With record profits announced by BHP Billiton and the alleged loss of tax funds due to the renegotiation of the new mining tax, there has been a call by the Australian Greens to impose a higher tax on mining companies.
A fact that the Australian Prime Minister is unwilling to consider as of now as it would not hold true to the pre-election agreement that she made with the three main mining companies of Xstrata, Rio Tinto and of course BHP Billiton.
BHP Billiton chief executive officer Marius Kloppers may not have been able to push through the Potash deal in Canada or even bring about the much hyped alliance with Rio Tinto in the Pilbara region but he has seen history being made with a half year profit of $ 10 billion being posted by the mining giant. The largest mining company in the world now has a market value of $247 billion. This is almost the same as that of the big four Australian banks combined.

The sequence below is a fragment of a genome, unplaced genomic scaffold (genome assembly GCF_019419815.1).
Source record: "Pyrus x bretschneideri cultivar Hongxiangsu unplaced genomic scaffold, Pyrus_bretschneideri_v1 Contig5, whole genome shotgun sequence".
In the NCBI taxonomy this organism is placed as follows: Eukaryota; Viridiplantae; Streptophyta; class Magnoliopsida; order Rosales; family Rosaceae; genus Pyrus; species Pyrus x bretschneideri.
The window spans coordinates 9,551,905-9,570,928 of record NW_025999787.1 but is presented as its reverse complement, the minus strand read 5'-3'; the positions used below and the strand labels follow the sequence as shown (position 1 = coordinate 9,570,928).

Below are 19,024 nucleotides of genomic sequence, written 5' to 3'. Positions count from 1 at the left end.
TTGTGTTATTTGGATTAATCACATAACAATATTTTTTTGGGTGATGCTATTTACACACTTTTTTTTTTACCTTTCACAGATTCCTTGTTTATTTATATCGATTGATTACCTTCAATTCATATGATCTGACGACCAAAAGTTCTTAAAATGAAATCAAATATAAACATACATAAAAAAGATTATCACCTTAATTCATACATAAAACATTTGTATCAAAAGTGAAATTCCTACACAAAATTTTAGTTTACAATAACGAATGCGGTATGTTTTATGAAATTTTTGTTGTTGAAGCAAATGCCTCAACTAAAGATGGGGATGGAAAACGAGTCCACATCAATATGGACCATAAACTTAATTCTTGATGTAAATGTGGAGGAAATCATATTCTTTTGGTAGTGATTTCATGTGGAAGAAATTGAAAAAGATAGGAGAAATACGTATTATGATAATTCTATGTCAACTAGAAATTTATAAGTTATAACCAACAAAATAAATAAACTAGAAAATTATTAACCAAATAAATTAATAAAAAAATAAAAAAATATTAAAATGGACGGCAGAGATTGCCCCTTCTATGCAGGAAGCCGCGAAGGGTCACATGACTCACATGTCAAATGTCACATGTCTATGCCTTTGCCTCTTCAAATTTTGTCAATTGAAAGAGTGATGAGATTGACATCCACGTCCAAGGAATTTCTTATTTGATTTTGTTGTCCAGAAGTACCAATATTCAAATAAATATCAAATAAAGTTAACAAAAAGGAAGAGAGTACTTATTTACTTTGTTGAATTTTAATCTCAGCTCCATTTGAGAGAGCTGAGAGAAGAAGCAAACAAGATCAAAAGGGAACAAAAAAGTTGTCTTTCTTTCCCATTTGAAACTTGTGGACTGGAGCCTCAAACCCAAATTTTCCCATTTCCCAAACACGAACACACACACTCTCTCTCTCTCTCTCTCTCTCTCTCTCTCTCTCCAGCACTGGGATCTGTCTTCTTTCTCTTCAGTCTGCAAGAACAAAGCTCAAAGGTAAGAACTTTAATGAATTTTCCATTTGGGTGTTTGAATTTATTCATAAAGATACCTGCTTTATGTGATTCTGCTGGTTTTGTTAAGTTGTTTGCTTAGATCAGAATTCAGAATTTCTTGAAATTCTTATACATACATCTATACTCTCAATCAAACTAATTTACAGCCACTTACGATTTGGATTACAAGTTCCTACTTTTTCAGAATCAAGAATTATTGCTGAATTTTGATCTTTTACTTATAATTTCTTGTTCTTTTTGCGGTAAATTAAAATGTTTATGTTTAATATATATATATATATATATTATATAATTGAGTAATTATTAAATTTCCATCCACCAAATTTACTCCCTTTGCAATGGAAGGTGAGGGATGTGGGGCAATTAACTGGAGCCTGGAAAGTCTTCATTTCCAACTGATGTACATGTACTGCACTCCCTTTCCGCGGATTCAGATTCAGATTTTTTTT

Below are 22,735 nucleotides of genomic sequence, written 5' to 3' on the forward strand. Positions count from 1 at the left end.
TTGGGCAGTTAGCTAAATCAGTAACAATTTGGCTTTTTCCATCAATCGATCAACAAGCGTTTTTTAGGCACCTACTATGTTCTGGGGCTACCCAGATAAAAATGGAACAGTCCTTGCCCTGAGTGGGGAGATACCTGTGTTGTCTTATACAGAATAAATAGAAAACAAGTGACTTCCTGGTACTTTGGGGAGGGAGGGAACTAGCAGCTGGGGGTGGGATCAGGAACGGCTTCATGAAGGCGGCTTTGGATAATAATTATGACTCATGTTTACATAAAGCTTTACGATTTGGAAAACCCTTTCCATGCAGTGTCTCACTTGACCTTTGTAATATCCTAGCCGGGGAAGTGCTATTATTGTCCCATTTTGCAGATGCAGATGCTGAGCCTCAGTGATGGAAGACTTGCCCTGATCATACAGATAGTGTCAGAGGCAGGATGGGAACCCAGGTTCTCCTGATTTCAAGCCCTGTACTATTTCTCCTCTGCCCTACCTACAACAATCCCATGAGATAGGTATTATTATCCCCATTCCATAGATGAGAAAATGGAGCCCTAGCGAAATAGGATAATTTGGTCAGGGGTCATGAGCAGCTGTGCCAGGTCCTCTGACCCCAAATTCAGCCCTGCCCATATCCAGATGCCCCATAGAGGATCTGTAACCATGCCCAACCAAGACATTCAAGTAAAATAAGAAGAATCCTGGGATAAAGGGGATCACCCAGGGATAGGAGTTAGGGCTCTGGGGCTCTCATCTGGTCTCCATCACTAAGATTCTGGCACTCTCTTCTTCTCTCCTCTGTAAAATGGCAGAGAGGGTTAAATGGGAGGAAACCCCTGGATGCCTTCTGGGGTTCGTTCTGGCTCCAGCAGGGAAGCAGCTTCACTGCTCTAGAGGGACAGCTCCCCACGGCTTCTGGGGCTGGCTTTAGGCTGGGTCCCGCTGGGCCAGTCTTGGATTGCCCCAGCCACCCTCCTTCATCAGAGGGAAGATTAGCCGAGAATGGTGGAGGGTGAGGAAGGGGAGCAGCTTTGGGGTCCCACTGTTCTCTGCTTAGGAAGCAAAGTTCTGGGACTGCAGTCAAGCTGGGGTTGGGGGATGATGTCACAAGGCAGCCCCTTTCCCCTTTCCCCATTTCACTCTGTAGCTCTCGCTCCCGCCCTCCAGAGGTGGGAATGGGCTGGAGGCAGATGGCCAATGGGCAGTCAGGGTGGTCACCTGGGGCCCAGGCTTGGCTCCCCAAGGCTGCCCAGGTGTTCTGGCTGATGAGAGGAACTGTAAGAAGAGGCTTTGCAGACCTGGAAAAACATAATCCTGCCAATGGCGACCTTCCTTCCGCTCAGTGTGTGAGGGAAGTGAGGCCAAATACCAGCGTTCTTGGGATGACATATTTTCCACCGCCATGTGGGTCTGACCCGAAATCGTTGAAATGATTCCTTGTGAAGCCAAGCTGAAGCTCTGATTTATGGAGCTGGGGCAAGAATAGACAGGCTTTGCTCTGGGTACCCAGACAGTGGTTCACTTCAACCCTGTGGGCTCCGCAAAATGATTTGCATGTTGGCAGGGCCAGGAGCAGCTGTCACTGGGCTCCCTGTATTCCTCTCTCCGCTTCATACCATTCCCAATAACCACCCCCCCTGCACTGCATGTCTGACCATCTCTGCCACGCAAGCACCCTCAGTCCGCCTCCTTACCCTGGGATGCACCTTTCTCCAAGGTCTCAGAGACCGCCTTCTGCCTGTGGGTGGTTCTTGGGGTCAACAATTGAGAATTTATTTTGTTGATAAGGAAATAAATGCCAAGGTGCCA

Unfortunately the announcement that the government will raise $60 billion less in the coming decade with the amended mining tax has put the Greens out to seek more revenue from the mining companies. They are using their control of the Senate to pressurize the government but as of now Julia Gillard has shown no signs of budging in the minerals resources rent tax.
Will the Greens be successful in levying a higher tax on the mining firms? Only time will tell.